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Japanese Prime Minister Yoshihide Suga said on Monday that the country’s first COVID-19 vaccinations will begin here on Wednesday with front-line medical workers being given first priority for the jabs.

Speaking at a lower house budget committee meeting, Suga said the government will make every effort to deliver safe and effective vaccines to people as quickly as possible.

On Friday, the vaccine produced by U.S. pharmaceutical giant Pfizer and Germany’s BioNTech, was given approval to be used in Japan by a health ministry panel.

A batch of around 400,000 doses arrived at Narita airport near Tokyo from Brussels on Friday. Japan’s Ministry of Health, Labor and Welfare, thereafter, formally approved the country’s first vaccine on Sunday for people aged 16 or older.

The government has arranged for around 20,000 freezers to be in place across the country, as the Pfizer-BioNTech vaccine needs to be stored at a temperature of minus 75 degrees Celsius.

The Japanese government said it aims to start administering jabs to around 20,000 medical staff from Wednesday this week.

Those doctors and nurses have agreed to be monitored for potential side effects, with the first jabs to be administered in Tokyo before being introduced in other prefectures.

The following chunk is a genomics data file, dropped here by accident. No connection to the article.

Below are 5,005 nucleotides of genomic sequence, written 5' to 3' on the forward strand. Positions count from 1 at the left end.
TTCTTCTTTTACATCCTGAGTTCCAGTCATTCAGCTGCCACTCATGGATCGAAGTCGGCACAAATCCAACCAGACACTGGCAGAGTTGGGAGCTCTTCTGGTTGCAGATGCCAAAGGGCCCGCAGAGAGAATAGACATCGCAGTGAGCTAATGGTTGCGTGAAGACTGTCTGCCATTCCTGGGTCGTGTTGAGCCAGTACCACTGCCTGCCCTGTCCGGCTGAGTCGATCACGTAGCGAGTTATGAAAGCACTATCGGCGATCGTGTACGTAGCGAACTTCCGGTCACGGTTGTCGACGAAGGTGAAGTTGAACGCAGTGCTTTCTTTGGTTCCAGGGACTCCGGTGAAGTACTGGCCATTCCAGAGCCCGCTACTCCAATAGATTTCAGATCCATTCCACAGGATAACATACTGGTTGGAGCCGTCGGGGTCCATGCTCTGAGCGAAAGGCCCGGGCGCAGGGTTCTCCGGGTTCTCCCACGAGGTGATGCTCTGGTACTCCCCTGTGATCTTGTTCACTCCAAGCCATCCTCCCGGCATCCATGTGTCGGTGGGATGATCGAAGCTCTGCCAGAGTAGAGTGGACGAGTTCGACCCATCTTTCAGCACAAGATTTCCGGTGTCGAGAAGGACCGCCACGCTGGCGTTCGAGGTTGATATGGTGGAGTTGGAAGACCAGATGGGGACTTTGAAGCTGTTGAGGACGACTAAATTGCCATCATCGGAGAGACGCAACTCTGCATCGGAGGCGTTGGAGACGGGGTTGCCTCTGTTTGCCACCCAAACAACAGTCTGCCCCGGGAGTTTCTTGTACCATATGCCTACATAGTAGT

Those being inoculated will receive an initial dose and a follow-up jab three weeks later, the health ministry said.

In March, around 3.7 million health workers will begin receiving the vaccine, followed by 36 million people aged 65 or older, possibly from April.

Following the elderly, those with preexisting conditions and those working at elderly care facilities will be next in line to be vaccinated, followed by the rest of the population.

Deals have been inked by the Japanese government with Pfizer, AstraZeneca Plc. and Moderna Inc. to receive enough doses to vaccinate Japan’s population of 126 million against the novel coronavirus.

As for the Pfizer-BioNTech vaccine specifically, Pfizer has agreed to supply Japan with enough doses for 72 million people by the end of the year.

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